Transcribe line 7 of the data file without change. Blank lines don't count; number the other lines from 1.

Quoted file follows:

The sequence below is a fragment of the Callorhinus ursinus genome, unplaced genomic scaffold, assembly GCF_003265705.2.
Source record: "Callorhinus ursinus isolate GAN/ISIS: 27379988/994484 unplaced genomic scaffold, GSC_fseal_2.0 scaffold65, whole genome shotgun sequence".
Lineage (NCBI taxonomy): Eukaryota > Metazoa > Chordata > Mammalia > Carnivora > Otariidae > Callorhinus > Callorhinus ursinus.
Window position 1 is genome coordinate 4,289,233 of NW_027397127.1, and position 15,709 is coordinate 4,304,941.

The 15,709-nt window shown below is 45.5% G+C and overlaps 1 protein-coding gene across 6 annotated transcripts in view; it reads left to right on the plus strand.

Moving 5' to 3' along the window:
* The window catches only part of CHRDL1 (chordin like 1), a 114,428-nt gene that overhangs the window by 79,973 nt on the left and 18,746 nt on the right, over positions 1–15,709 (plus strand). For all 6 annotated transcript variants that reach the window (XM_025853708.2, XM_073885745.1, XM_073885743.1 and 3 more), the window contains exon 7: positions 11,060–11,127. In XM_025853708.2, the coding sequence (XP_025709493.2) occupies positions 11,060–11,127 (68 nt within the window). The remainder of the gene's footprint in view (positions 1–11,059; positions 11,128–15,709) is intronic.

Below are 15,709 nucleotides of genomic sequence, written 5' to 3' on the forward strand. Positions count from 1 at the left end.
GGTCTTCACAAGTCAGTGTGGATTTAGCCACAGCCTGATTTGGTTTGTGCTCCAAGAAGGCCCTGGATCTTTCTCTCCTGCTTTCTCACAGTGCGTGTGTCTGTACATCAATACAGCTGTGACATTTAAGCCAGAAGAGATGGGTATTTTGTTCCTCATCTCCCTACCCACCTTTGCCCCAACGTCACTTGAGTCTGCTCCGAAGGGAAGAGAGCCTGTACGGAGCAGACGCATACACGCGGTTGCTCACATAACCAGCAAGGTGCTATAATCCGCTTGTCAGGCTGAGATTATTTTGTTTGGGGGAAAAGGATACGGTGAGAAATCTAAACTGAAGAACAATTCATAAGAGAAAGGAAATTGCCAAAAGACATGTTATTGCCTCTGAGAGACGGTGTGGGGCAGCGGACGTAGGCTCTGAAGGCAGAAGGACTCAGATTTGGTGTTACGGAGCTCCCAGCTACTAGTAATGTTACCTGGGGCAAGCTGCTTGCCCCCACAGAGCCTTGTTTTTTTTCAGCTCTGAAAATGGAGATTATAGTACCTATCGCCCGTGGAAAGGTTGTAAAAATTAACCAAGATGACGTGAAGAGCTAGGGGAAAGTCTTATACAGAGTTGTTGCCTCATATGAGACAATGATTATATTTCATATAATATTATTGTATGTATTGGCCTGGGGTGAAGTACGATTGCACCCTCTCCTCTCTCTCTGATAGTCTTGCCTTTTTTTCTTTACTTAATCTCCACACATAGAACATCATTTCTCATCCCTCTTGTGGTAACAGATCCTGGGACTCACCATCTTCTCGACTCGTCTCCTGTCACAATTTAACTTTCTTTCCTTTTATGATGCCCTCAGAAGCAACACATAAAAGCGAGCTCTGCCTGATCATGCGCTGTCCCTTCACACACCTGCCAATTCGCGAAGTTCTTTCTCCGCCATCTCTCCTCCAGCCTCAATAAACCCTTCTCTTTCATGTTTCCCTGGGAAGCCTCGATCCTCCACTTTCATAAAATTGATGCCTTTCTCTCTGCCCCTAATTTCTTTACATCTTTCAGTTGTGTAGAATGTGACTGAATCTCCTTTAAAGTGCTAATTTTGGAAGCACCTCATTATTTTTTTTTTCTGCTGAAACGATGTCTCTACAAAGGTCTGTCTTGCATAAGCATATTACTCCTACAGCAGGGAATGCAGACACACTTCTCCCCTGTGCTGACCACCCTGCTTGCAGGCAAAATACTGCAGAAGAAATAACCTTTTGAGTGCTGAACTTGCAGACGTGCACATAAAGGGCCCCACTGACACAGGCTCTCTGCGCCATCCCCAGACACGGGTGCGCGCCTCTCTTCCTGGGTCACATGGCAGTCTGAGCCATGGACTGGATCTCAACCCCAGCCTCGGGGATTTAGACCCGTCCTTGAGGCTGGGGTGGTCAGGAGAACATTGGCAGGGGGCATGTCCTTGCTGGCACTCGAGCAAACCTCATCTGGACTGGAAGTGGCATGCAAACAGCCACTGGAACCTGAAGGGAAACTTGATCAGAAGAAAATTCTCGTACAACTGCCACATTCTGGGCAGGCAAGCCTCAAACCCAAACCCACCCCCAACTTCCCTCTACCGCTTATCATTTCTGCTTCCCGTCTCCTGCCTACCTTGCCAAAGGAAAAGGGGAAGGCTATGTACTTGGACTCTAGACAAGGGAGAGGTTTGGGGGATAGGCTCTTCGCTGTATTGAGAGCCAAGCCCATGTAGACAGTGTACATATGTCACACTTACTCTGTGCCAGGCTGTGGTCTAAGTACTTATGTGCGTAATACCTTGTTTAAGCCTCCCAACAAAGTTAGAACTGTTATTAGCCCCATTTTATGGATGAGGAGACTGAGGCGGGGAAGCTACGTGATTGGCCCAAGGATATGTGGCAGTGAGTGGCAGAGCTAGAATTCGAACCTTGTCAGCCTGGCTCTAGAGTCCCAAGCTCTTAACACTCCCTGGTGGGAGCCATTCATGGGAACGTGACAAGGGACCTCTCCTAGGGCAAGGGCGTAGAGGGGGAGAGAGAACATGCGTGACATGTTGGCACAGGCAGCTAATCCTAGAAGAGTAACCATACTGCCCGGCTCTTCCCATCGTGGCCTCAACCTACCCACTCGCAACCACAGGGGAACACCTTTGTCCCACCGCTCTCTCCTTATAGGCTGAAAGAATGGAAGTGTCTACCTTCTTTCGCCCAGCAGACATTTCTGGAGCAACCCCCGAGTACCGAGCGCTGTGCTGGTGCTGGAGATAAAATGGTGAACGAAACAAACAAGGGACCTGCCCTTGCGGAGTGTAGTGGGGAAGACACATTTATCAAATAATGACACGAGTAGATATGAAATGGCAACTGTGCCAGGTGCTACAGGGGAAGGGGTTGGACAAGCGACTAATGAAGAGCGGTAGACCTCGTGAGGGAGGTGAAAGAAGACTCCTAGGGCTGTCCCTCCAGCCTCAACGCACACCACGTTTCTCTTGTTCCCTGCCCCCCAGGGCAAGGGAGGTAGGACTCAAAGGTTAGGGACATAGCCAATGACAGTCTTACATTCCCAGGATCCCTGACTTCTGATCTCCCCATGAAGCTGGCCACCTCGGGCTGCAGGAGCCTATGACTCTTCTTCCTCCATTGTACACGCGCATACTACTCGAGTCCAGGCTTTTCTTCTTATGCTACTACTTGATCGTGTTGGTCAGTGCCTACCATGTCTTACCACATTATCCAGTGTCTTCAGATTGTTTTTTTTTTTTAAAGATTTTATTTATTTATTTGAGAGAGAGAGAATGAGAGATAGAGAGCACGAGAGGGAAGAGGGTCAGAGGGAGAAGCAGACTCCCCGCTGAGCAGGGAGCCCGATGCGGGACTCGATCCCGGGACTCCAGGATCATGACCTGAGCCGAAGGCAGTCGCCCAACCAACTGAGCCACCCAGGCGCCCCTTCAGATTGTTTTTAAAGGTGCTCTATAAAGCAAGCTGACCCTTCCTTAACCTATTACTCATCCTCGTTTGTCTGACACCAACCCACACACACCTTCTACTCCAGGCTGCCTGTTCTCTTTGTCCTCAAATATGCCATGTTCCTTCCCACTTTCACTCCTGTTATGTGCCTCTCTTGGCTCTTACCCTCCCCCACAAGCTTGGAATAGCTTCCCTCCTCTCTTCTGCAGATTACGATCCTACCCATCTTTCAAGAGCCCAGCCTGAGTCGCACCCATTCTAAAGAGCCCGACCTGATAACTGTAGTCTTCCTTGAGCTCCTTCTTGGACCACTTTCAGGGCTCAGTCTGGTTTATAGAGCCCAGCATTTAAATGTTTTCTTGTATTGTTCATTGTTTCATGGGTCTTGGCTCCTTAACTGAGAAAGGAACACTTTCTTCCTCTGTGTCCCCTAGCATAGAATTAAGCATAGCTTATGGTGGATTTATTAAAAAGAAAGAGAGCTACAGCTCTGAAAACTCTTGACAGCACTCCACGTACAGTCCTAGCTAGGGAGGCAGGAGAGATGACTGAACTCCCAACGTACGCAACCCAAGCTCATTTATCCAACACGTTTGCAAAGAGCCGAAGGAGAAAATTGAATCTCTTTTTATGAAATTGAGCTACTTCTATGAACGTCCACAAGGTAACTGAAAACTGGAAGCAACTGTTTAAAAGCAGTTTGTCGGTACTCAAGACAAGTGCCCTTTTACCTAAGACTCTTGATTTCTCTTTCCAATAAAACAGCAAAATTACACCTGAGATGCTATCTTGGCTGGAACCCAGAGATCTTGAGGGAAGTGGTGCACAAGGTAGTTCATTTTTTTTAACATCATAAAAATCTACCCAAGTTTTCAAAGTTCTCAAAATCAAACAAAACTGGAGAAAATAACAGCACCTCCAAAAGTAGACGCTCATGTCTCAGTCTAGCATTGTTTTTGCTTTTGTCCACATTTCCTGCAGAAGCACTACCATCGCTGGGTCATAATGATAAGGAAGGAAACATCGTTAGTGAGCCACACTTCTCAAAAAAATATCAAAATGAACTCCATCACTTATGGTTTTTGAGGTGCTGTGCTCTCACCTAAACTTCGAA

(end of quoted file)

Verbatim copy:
* The window catches only part of CHRDL1 (chordin like 1), a 114,428-nt gene that overhangs the window by 79,973 nt on the left and 18,746 nt on the right, over positions 1–15,709 (plus strand). For all 6 annotated transcript variants that reach the window (XM_025853708.2, XM_073885745.1, XM_073885743.1 and 3 more), the window contains exon 7: positions 11,060–11,127. In XM_025853708.2, the coding sequence (XP_025709493.2) occupies positions 11,060–11,127 (68 nt within the window). The remainder of the gene's footprint in view (positions 1–11,059; positions 11,128–15,709) is intronic.